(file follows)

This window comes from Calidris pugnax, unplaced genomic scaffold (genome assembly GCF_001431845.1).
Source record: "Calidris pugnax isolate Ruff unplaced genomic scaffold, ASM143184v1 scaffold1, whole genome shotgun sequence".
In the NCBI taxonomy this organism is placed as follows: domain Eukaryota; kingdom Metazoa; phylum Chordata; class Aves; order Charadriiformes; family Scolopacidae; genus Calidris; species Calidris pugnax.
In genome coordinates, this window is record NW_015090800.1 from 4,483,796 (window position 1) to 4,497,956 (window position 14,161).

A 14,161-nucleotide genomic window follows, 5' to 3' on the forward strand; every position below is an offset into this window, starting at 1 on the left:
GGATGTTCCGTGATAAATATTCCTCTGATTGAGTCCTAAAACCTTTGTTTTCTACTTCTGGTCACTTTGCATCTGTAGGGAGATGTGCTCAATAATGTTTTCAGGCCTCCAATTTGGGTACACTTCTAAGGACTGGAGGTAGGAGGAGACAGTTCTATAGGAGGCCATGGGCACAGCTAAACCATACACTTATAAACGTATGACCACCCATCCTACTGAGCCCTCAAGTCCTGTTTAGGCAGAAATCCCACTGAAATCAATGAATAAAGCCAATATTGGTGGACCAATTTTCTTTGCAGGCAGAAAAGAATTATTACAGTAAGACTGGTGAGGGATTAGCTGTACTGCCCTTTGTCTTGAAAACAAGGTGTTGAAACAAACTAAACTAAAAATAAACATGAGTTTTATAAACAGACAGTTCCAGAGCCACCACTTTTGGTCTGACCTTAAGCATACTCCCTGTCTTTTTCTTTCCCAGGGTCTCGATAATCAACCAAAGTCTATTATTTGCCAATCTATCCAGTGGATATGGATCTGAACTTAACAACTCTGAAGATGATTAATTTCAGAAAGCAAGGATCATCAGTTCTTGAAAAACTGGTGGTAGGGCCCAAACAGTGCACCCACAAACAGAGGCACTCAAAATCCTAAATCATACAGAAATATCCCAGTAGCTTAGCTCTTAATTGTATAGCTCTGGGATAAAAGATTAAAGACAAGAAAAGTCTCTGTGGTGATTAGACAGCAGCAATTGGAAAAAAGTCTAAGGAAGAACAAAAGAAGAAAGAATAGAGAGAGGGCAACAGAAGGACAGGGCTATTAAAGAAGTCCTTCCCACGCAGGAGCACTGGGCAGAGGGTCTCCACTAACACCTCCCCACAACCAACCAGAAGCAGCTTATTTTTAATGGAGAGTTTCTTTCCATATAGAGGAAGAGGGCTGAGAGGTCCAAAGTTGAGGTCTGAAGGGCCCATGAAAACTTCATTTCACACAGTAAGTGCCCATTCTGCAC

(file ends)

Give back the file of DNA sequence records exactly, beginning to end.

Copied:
This window comes from Calidris pugnax, unplaced genomic scaffold (genome assembly GCF_001431845.1).
Source record: "Calidris pugnax isolate Ruff unplaced genomic scaffold, ASM143184v1 scaffold1, whole genome shotgun sequence".
In the NCBI taxonomy this organism is placed as follows: domain Eukaryota; kingdom Metazoa; phylum Chordata; class Aves; order Charadriiformes; family Scolopacidae; genus Calidris; species Calidris pugnax.
In genome coordinates, this window is record NW_015090800.1 from 4,483,796 (window position 1) to 4,497,956 (window position 14,161).

A 14,161-nucleotide genomic window follows, 5' to 3' on the forward strand; every position below is an offset into this window, starting at 1 on the left:
GGATGTTCCGTGATAAATATTCCTCTGATTGAGTCCTAAAACCTTTGTTTTCTACTTCTGGTCACTTTGCATCTGTAGGGAGATGTGCTCAATAATGTTTTCAGGCCTCCAATTTGGGTACACTTCTAAGGACTGGAGGTAGGAGGAGACAGTTCTATAGGAGGCCATGGGCACAGCTAAACCATACACTTATAAACGTATGACCACCCATCCTACTGAGCCCTCAAGTCCTGTTTAGGCAGAAATCCCACTGAAATCAATGAATAAAGCCAATATTGGTGGACCAATTTTCTTTGCAGGCAGAAAAGAATTATTACAGTAAGACTGGTGAGGGATTAGCTGTACTGCCCTTTGTCTTGAAAACAAGGTGTTGAAACAAACTAAACTAAAAATAAACATGAGTTTTATAAACAGACAGTTCCAGAGCCACCACTTTTGGTCTGACCTTAAGCATACTCCCTGTCTTTTTCTTTCCCAGGGTCTCGATAATCAACCAAAGTCTATTATTTGCCAATCTATCCAGTGGATATGGATCTGAACTTAACAACTCTGAAGATGATTAATTTCAGAAAGCAAGGATCATCAGTTCTTGAAAAACTGGTGGTAGGGCCCAAACAGTGCACCCACAAACAGAGGCACTCAAAATCCTAAATCATACAGAAATATCCCAGTAGCTTAGCTCTTAATTGTATAGCTCTGGGATAAAAGATTAAAGACAAGAAAAGTCTCTGTGGTGATTAGACAGCAGCAATTGGAAAAAAGTCTAAGGAAGAACAAAAGAAGAAAGAATAGAGAGAGGGCAACAGAAGGACAGGGCTATTAAAGAAGTCCTTCCCACGCAGGAGCACTGGGCAGAGGGTCTCCACTAACACCTCCCCACAACCAACCAGAAGCAGCTTATTTTTAATGGAGAGTTTCTTTCCATATAGAGGAAGAGGGCTGAGAGGTCCAAAGTTGAGGTCTGAAGGGCCCATGAAAACTTCATTTCACACAGTAAGTGCCCATTCTGCAC